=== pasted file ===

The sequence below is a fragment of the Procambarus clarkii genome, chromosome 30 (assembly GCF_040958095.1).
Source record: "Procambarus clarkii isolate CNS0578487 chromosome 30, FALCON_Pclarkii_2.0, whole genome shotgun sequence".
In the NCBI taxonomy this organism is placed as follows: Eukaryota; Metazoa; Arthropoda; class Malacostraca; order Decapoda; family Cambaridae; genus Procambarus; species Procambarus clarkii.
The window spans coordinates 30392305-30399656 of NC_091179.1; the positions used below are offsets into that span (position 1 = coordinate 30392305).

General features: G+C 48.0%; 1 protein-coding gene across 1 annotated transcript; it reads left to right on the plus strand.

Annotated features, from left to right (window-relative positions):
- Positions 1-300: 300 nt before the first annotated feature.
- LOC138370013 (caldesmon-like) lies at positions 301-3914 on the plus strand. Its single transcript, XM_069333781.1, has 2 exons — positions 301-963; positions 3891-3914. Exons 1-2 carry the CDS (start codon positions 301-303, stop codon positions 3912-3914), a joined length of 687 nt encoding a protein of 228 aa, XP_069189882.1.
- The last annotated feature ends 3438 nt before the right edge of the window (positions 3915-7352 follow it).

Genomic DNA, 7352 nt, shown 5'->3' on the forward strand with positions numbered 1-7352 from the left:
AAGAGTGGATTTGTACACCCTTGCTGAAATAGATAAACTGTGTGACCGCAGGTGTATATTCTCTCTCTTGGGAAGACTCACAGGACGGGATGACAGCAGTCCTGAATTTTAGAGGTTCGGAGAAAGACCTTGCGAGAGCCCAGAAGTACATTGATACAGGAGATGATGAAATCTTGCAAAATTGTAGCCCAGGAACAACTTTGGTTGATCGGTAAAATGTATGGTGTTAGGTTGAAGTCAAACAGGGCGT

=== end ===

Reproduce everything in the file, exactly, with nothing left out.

The sequence below is a fragment of the Procambarus clarkii genome, chromosome 30 (assembly GCF_040958095.1).
Source record: "Procambarus clarkii isolate CNS0578487 chromosome 30, FALCON_Pclarkii_2.0, whole genome shotgun sequence".
In the NCBI taxonomy this organism is placed as follows: Eukaryota; Metazoa; Arthropoda; class Malacostraca; order Decapoda; family Cambaridae; genus Procambarus; species Procambarus clarkii.
The window spans coordinates 30392305-30399656 of NC_091179.1; the positions used below are offsets into that span (position 1 = coordinate 30392305).

General features: G+C 48.0%; 1 protein-coding gene across 1 annotated transcript; it reads left to right on the plus strand.

Annotated features, from left to right (window-relative positions):
- Positions 1-300: 300 nt before the first annotated feature.
- LOC138370013 (caldesmon-like) lies at positions 301-3914 on the plus strand. Its single transcript, XM_069333781.1, has 2 exons — positions 301-963; positions 3891-3914. Exons 1-2 carry the CDS (start codon positions 301-303, stop codon positions 3912-3914), a joined length of 687 nt encoding a protein of 228 aa, XP_069189882.1.
- The last annotated feature ends 3438 nt before the right edge of the window (positions 3915-7352 follow it).

Genomic DNA, 7352 nt, shown 5'->3' on the forward strand with positions numbered 1-7352 from the left:
AAGAGTGGATTTGTACACCCTTGCTGAAATAGATAAACTGTGTGACCGCAGGTGTATATTCTCTCTCTTGGGAAGACTCACAGGACGGGATGACAGCAGTCCTGAATTTTAGAGGTTCGGAGAAAGACCTTGCGAGAGCCCAGAAGTACATTGATACAGGAGATGATGAAATCTTGCAAAATTGTAGCCCAGGAACAACTTTGGTTGATCGGTAAAATGTATGGTGTTAGGTTGAAGTCAAACAGGGCGT